Women's History Resource Site

King's College History Department


Joan of Arc

by: Mary Gordon

 

   Joan of Arc is one the most distinguished women in history, not only for her miracles but also for her mysterious ways.  Joan is looked at in many different ways, including a peasant girl who could not read or write; a heroine who led the French Army and at times was successful; and lastly, as a saint for the miracles that she performed.  Mary Gordon brings all these aspects of Joan's life into one work titled Joan of Arc.  In this book, Gordon examines Joan's life by looking at the time in which she lived first, then continuing to her life in the French army, and her triumphs and defeats, Joan's trial and death, and lastly her sainthood.  Gordon is a professor of English at Barnard College and is the best-selling author of five novels, three collections of short stories, and a memoir.

     Mary Gordon sets the stage for her book by describing the state of life during the time of Joan of Arcís life.  She briefly writes about the condition that the state was in due to the Hundred Years War, and also the circumstance of the Church.  Gordon then speaks about Joan herself.  Joan of Arc was a peasant girl who was brought up at a very harsh time in European history, the Hundred Years War.  Joan led a very normal life for a young girl of her stature.  When Joan was seventeen years old she began to hear voices instructing her to preserve her virginity and also to go to Rheims to crown the dauphin king, Charles. 

As Joan receives her army, Gordon begins to get very descriptive.  Gordon stresses the importance of the Battle of Orleans and the success in which Joan secured for the French.  As Joan moves on to Rheims, her devotion to the voices she hears is obvious.  Charles resists her attempt to get him crowned however, Joan tells the duke, "It is time to go to the gentle king Charles to put him on his road to his coronation" (Gordon 2000).  After the coronation, her armies began to fail and Joan was captured by the English and abandoned by her followers.  After eight months in prison Joan was put to trial as a heretic.  Despite the consequences Joan would face, she refused to reject the voices that had led her to the successful coronation of Charles.  Joan was executed by the secular arm of the English government, although her trial was ecclesiastical (Gordon 2000).  Joan was burned to death in the town square of Rouen.  In 1869, nearly three hundred and fifty years after her death, the canonization of Joan began, and she was declared a saint in 1920.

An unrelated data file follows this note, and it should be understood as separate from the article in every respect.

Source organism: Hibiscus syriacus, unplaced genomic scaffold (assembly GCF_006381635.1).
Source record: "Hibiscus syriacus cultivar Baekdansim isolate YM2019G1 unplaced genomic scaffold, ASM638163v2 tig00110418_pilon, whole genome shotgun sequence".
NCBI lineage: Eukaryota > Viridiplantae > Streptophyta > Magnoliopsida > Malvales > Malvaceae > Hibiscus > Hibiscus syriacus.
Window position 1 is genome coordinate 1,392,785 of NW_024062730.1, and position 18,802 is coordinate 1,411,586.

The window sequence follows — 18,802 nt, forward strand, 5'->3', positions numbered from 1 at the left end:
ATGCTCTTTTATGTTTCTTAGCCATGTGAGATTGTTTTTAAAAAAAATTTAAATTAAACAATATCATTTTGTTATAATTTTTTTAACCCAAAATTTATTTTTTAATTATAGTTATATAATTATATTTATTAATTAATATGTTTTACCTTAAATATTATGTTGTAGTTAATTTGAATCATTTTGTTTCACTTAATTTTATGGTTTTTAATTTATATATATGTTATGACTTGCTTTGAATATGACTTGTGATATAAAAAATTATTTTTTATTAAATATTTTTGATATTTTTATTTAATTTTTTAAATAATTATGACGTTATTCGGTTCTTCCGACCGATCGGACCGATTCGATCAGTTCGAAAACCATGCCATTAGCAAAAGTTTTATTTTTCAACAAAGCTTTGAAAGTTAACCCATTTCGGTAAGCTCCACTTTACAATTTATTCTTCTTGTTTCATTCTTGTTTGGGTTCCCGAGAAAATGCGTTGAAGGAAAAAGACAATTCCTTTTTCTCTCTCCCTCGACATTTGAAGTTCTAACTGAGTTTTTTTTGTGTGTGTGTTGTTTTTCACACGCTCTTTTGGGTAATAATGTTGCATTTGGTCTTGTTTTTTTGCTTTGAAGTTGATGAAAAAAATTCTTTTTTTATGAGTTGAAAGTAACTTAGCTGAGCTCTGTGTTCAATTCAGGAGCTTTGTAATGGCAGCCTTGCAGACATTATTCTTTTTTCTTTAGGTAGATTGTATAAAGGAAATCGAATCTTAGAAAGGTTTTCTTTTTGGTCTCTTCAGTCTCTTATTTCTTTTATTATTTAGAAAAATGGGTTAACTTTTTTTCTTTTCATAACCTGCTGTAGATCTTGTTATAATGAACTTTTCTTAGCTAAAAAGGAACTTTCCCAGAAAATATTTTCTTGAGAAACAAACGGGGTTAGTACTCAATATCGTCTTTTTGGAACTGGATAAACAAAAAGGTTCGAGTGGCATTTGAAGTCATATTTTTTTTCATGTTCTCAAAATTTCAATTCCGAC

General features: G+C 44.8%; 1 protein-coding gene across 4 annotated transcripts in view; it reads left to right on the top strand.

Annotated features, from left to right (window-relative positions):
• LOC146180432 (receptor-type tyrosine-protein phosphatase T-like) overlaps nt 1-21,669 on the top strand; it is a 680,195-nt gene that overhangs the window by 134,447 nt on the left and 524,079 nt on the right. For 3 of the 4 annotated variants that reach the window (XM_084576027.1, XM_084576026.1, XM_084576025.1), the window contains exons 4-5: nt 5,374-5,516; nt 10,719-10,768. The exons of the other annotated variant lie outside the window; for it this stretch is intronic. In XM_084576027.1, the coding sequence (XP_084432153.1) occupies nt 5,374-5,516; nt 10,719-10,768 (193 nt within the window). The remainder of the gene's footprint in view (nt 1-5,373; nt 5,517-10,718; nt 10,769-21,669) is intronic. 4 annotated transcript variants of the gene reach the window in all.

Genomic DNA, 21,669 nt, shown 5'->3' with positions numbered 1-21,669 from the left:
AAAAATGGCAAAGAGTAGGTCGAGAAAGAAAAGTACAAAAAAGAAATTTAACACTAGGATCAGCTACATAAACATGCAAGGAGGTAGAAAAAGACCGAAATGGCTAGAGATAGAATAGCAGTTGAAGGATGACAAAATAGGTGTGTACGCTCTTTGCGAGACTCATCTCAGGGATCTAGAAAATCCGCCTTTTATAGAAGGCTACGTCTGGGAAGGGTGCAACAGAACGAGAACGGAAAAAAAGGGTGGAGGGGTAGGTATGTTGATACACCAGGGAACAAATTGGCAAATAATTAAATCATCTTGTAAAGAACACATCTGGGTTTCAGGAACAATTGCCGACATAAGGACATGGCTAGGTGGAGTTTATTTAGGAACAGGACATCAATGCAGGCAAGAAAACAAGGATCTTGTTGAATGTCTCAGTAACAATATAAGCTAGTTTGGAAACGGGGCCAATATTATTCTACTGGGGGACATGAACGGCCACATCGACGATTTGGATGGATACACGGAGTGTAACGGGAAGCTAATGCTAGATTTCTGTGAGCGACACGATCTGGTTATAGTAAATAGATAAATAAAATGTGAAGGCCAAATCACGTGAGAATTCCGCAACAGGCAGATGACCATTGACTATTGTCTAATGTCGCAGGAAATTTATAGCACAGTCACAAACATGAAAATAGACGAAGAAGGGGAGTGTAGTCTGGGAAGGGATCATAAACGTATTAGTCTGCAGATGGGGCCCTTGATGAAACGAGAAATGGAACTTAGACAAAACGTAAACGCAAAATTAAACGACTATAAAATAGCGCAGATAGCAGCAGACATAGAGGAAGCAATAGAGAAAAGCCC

Gordon writes about Joan in a very detailed manner in that every aspect of her career was examined and understood.  Gordon portrays Joan of Arc as a human being instead of a historical figure.  She shares with the audience a descriptive account of Joanís most significant accomplishments as well as Joanís hardships she faced by being a women in power.  She questions some of Joanís choices she makes, which shows that she is not biased into believing that Joan was perfect.  For example, Gordon (2000) writes that "her mission to crown the king having been completed, it was time for her to go home to Domremy.  Had she followed this impulse, she would have experienced only success and might have died in bed, a logical legend."  She also gives a realistic point of view to the relationships that Joan had.  For example, Joan and Charles had different goals and this often caused tension between them.  Gordon also brings in other popular sources into her work including Vita Sackville-West, Edward Lucie-Smith, and Marina Warner.  Gordon also devotes a section of her book to discuss movies made about Joan, such as Otto Premingerís Joan of Arc, and Victor Flemingís 1948 version of Joan of Arc.